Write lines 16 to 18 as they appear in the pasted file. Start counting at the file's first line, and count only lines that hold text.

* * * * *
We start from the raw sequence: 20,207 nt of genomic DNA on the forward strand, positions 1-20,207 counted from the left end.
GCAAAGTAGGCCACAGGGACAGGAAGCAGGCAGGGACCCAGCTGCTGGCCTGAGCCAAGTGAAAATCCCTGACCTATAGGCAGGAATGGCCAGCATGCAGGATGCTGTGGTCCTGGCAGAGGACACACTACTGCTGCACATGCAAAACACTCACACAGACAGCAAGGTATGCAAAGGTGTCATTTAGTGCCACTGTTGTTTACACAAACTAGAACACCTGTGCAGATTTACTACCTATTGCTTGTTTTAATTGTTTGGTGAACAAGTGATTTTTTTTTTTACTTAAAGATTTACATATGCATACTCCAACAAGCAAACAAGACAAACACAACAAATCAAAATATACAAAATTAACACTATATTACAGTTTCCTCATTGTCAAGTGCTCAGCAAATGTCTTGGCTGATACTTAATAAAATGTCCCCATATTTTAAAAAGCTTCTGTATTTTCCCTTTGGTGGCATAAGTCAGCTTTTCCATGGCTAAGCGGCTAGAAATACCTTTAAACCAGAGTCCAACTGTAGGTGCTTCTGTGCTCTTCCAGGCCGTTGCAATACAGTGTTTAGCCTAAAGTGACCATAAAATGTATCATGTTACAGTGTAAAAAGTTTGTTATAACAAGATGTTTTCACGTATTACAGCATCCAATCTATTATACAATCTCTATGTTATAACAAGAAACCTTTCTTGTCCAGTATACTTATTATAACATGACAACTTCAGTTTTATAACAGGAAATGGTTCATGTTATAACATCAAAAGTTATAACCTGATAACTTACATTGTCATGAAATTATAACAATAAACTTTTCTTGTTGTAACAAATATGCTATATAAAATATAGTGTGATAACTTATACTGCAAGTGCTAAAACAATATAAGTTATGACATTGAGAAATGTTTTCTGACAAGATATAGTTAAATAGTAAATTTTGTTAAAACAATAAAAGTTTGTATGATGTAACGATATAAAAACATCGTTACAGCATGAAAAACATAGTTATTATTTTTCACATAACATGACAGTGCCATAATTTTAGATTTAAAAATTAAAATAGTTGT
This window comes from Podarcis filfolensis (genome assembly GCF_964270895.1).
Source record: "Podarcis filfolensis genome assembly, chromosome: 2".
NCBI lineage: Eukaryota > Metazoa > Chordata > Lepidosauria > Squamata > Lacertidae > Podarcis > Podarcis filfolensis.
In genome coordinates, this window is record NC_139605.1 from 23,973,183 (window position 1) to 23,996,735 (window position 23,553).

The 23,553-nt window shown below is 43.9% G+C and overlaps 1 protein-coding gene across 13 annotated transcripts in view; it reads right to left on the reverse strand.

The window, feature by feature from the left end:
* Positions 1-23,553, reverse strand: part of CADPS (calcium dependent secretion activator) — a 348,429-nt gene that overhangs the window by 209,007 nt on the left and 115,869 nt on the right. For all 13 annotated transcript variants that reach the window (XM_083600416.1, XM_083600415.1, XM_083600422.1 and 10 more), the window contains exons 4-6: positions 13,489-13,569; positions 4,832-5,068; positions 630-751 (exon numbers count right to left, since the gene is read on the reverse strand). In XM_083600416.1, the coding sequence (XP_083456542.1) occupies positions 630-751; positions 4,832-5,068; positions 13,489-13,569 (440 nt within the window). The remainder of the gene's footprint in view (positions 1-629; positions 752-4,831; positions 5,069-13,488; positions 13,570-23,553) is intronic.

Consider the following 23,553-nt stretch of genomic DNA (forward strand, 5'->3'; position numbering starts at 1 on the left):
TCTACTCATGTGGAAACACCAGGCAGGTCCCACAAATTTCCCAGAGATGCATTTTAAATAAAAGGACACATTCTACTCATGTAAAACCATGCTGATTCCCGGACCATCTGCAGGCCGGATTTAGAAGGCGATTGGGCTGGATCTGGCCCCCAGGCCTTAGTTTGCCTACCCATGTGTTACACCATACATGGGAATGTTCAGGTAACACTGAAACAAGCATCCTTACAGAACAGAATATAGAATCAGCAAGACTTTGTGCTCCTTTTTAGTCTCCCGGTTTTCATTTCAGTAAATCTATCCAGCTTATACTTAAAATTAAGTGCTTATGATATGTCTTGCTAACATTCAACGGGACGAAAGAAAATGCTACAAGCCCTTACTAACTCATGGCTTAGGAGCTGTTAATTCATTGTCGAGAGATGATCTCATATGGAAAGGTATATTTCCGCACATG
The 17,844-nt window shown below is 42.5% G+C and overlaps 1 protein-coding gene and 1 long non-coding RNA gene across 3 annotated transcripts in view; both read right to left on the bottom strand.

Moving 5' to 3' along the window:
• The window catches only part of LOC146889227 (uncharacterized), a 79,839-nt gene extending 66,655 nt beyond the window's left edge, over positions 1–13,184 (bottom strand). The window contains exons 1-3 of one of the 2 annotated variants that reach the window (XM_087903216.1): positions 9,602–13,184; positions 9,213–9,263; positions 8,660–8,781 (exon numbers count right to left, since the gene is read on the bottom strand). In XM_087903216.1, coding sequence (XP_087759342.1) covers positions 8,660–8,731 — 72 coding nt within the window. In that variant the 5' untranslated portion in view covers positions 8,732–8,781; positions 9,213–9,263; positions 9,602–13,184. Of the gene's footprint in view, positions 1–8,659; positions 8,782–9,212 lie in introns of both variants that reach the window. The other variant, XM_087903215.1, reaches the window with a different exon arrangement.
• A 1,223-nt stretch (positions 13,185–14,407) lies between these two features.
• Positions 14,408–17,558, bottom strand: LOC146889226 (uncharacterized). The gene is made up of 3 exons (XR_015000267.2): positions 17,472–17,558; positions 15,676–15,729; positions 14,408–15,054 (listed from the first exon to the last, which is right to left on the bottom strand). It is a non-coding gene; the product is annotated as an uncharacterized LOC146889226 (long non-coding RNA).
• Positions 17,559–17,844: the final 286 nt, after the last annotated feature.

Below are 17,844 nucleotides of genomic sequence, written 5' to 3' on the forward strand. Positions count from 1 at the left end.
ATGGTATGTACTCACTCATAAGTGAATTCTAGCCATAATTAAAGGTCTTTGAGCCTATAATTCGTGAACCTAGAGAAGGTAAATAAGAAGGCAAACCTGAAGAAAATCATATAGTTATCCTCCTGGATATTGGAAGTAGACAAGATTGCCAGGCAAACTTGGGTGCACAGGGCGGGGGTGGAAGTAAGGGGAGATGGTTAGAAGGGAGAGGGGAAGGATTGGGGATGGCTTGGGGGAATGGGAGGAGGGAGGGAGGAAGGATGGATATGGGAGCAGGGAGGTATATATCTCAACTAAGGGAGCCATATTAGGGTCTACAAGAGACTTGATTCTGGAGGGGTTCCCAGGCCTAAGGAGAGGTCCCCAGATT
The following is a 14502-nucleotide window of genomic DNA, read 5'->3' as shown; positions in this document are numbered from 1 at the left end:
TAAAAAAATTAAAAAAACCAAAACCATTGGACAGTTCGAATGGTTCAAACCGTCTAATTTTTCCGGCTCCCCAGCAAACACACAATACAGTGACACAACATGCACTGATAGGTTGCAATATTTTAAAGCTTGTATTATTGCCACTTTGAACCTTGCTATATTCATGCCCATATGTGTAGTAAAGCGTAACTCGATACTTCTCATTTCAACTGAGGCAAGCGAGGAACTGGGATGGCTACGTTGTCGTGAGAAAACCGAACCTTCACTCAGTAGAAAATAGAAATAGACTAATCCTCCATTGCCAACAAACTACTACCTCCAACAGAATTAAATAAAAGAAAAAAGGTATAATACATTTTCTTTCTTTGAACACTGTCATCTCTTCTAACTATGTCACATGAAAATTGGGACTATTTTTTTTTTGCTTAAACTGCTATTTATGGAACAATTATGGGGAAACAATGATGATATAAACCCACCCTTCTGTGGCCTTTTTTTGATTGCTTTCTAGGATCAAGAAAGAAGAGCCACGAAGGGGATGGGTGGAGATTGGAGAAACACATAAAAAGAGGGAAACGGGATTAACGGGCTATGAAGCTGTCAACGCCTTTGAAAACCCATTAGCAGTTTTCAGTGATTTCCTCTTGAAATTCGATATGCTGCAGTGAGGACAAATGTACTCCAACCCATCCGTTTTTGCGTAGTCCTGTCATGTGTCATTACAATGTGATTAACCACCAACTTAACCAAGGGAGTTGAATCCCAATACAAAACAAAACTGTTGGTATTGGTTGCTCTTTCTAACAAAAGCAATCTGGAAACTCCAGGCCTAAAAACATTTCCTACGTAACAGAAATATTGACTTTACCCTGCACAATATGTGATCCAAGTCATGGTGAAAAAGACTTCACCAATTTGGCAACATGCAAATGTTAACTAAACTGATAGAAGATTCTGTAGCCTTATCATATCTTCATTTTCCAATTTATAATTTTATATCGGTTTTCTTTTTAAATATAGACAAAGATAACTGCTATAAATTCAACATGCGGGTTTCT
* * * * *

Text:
• Positions 14,408–17,558, bottom strand: LOC146889226 (uncharacterized). The gene is made up of 3 exons (XR_015000267.2): positions 17,472–17,558; positions 15,676–15,729; positions 14,408–15,054 (listed from the first exon to the last, which is right to left on the bottom strand). It is a non-coding gene; the product is annotated as an uncharacterized LOC146889226 (long non-coding RNA).
• Positions 17,559–17,844: the final 286 nt, after the last annotated feature.

Below are 17,844 nucleotides of genomic sequence, written 5' to 3' on the forward strand. Positions count from 1 at the left end.